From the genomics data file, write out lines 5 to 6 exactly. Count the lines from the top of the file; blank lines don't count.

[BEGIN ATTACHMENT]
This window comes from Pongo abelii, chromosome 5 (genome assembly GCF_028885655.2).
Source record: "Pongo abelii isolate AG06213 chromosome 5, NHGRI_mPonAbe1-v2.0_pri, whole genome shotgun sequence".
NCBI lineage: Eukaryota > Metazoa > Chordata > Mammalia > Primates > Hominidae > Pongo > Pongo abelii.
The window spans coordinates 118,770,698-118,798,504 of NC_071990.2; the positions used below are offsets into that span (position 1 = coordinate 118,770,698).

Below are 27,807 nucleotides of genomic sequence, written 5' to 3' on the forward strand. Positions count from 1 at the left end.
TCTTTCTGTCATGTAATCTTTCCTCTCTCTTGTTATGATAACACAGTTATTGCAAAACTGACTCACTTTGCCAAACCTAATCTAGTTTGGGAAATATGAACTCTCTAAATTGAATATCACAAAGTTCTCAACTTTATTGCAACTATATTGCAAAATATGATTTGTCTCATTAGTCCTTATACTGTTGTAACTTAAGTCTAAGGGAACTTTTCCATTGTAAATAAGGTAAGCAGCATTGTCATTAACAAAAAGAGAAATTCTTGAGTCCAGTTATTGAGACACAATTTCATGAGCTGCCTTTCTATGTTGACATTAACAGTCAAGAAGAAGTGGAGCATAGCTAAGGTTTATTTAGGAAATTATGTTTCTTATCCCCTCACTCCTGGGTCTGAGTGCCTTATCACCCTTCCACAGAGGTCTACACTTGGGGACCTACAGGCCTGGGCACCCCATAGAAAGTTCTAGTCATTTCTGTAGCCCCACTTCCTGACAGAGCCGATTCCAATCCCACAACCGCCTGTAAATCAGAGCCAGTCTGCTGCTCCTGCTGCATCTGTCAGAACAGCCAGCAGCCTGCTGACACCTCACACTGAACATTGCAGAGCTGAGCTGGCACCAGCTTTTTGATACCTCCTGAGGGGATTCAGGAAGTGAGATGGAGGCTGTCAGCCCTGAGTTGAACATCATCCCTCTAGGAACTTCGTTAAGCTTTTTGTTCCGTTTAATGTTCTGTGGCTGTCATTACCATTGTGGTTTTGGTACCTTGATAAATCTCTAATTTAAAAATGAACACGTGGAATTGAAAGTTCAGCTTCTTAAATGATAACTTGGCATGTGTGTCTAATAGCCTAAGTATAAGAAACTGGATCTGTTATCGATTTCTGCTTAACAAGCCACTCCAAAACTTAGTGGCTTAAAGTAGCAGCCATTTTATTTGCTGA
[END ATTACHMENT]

Below are 27,807 nucleotides of genomic sequence, written 5' to 3' on the forward strand. Positions count from 1 at the left end.
TCTTTCTGTCATGTAATCTTTCCTCTCTCTTGTTATGATAACACAGTTATTGCAAAACTGACTCACTTTGCCAAACCTAATCTAGTTTGGGAAATATGAACTCTCTAAATTGAATATCACAAAGTTCTCAACTTTATTGCAACTATATTGCAAAATATGATTTGTCTCATTAGTCCTTATACTGTTGTAACTTAAGTCTAAGGGAACTTTTCCATTGTAAATAAGGTAAGCAGCATTGTCATTAACAAAAAGAGAAATTCTTGAGTCCAGTTATTGAGACACAATTTCATGAGCTGCCTTTCTATGTTGACATTAACAGTCAAGAAGAAGTGGAGCATAGCTAAGGTTTATTTAGGAAATTATGTTTCTTATCCCCTCACTCCTGGGTCTGAGTGCCTTATCACCCTTCCACAGAGGTCTACACTTGGGGACCTACAGGCCTGGGCACCCCATAGAAAGTTCTAGTCATTTCTGTAGCCCCACTTCCTGACAGAGCCGATTCCAATCCCACAACCGCCTGTAAATCAGAGCCAGTCTGCTGCTCCTGCTGCATCTGTCAGAACAGCCAGCAGCCTGCTGACACCTCACACTGAACATTGCAGAGCTGAGCTGGCACCAGCTTTTTGATACCTCCTGAGGGGATTCAGGAAGTGAGATGGAGGCTGTCAGCCCTGAGTTGAACATCATCCCTCTAGGAACTTCGTTAAGCTTTTTGTTCCGTTTAATGTTCTGTGGCTGTCATTACCATTGTGGTTTTGGTACCTTGATAAATCTCTAATTTAAAAATGAACACGTGGAATTGAAAGTTCAGCTTCTTAAATGATAACTTGGCATGTGTGTCTAATAGCCTAAGTATAAGAAACTGGATCTGTTATCGATTTCTGCTTAACAAGCCACTCCAAAACTTAGTGGCTTAAAGTAGCAGCCATTTTATTTGCTGA